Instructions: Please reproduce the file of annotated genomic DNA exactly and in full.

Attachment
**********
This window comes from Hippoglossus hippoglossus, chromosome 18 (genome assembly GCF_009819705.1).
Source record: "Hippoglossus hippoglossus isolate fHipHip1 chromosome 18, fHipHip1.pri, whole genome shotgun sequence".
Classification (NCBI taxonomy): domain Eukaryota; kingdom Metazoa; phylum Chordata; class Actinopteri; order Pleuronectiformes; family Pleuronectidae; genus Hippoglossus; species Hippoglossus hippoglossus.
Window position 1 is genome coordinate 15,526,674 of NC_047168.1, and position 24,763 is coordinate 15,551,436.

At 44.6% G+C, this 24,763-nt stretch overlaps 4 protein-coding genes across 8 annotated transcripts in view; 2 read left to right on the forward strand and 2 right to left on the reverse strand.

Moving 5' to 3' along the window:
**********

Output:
This window comes from Hippoglossus hippoglossus, chromosome 18 (genome assembly GCF_009819705.1).
Source record: "Hippoglossus hippoglossus isolate fHipHip1 chromosome 18, fHipHip1.pri, whole genome shotgun sequence".
Classification (NCBI taxonomy): domain Eukaryota; kingdom Metazoa; phylum Chordata; class Actinopteri; order Pleuronectiformes; family Pleuronectidae; genus Hippoglossus; species Hippoglossus hippoglossus.
Window position 1 is genome coordinate 15,526,674 of NC_047168.1, and position 24,763 is coordinate 15,551,436.

At 44.6% G+C, this 24,763-nt stretch overlaps 4 protein-coding genes across 8 annotated transcripts in view; 2 read left to right on the forward strand and 2 right to left on the reverse strand.

Moving 5' to 3' along the window: